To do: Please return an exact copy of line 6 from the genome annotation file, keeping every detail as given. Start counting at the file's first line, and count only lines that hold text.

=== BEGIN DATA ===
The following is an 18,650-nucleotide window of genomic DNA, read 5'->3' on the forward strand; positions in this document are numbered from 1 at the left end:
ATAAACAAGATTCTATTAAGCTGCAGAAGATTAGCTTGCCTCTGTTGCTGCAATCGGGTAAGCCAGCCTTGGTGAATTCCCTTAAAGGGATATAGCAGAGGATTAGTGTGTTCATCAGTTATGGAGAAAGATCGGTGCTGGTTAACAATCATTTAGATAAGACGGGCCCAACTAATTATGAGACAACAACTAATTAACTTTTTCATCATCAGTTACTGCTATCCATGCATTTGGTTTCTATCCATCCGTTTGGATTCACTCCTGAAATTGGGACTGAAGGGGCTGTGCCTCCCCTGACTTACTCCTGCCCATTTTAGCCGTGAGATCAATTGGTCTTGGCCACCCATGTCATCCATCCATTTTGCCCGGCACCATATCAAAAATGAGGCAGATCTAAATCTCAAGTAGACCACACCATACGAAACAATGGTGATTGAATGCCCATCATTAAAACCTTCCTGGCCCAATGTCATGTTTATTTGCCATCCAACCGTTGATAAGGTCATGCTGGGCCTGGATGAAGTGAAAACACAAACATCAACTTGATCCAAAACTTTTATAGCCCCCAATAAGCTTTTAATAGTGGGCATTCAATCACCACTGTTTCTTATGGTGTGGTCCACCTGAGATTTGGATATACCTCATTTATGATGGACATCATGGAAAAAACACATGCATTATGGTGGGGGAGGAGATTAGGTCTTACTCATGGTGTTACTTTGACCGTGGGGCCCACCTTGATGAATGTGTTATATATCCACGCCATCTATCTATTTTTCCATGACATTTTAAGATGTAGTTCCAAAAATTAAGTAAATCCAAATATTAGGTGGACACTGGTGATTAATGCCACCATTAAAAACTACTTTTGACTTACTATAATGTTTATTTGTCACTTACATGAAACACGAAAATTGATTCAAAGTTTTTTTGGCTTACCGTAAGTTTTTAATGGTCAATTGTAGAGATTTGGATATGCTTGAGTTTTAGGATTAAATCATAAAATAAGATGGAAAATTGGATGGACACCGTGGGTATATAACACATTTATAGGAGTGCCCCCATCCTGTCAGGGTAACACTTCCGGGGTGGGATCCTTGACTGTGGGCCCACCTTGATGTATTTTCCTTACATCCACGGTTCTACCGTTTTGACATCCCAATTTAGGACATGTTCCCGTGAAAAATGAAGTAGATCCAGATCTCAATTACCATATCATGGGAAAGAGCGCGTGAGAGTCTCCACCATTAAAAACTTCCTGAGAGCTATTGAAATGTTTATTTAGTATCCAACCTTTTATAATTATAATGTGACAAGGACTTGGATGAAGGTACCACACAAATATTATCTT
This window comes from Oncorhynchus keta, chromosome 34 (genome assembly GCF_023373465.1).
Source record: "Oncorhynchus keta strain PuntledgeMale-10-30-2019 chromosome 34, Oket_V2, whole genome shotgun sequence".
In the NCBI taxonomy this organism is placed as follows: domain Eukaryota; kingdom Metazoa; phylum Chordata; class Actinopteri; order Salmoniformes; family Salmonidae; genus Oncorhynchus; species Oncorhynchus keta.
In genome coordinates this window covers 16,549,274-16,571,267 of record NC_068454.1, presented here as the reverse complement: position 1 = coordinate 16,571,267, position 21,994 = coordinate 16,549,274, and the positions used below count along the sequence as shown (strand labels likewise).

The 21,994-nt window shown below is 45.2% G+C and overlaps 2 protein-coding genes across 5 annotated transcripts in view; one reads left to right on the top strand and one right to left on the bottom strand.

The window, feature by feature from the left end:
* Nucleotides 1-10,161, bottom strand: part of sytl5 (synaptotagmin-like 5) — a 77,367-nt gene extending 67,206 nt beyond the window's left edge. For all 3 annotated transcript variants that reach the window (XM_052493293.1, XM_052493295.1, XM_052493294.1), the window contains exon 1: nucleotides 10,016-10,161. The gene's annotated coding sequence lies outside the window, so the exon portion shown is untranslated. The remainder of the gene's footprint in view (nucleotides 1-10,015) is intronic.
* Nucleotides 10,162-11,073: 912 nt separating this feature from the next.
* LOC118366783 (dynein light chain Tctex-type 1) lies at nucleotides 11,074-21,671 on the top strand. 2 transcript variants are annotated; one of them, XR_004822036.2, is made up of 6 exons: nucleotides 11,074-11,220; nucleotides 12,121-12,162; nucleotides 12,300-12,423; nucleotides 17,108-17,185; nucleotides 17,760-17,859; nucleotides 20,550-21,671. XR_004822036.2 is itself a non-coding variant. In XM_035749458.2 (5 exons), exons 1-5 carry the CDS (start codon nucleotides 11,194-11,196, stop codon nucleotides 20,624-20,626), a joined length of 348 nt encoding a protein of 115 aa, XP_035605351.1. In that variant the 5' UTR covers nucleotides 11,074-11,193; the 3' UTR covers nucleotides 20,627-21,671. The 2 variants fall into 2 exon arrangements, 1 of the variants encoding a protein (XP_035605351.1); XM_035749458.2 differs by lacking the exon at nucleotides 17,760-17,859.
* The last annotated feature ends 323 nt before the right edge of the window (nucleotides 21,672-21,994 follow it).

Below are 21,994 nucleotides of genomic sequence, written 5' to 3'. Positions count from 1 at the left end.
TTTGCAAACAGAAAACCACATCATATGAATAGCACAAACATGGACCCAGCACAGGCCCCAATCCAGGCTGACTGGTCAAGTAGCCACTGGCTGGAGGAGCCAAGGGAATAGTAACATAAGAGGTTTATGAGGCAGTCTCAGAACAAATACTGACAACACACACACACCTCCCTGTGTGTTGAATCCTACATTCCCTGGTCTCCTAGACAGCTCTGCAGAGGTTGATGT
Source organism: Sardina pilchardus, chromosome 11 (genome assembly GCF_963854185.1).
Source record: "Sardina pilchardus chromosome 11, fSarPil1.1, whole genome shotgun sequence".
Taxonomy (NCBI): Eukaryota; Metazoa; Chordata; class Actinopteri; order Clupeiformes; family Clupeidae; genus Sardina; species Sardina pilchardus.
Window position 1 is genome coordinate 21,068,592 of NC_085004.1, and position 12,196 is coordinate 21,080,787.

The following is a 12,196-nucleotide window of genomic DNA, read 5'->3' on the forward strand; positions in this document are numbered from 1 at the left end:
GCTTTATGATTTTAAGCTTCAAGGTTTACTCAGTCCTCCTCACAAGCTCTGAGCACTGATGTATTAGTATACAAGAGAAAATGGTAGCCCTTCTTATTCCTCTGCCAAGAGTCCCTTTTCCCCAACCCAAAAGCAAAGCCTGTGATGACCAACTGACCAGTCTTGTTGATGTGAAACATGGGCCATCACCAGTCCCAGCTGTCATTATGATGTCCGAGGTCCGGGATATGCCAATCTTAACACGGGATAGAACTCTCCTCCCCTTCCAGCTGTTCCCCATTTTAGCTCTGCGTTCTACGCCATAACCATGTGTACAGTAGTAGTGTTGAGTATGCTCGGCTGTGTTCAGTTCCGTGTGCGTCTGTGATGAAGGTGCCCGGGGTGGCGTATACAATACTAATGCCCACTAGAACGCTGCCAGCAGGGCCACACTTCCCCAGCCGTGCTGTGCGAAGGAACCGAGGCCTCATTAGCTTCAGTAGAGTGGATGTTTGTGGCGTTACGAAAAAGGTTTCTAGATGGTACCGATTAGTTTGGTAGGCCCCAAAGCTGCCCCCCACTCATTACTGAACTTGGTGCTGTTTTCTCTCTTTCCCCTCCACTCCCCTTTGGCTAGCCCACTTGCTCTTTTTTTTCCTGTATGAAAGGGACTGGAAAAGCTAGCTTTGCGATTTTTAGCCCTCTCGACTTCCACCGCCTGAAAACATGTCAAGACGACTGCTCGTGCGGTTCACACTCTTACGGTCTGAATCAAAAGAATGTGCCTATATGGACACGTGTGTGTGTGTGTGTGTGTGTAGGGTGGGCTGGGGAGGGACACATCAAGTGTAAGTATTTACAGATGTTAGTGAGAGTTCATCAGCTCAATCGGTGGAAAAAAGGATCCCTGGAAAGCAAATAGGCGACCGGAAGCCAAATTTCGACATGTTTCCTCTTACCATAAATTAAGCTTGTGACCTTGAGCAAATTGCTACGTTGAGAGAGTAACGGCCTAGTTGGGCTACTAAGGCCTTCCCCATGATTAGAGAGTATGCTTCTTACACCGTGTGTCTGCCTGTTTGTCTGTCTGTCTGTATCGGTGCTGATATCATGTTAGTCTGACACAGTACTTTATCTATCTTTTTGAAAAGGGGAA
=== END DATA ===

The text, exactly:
In genome coordinates this window covers 16,549,274-16,571,267 of record NC_068454.1, presented here as the reverse complement: position 1 = coordinate 16,571,267, position 21,994 = coordinate 16,549,274, and the positions used below count along the sequence as shown (strand labels likewise).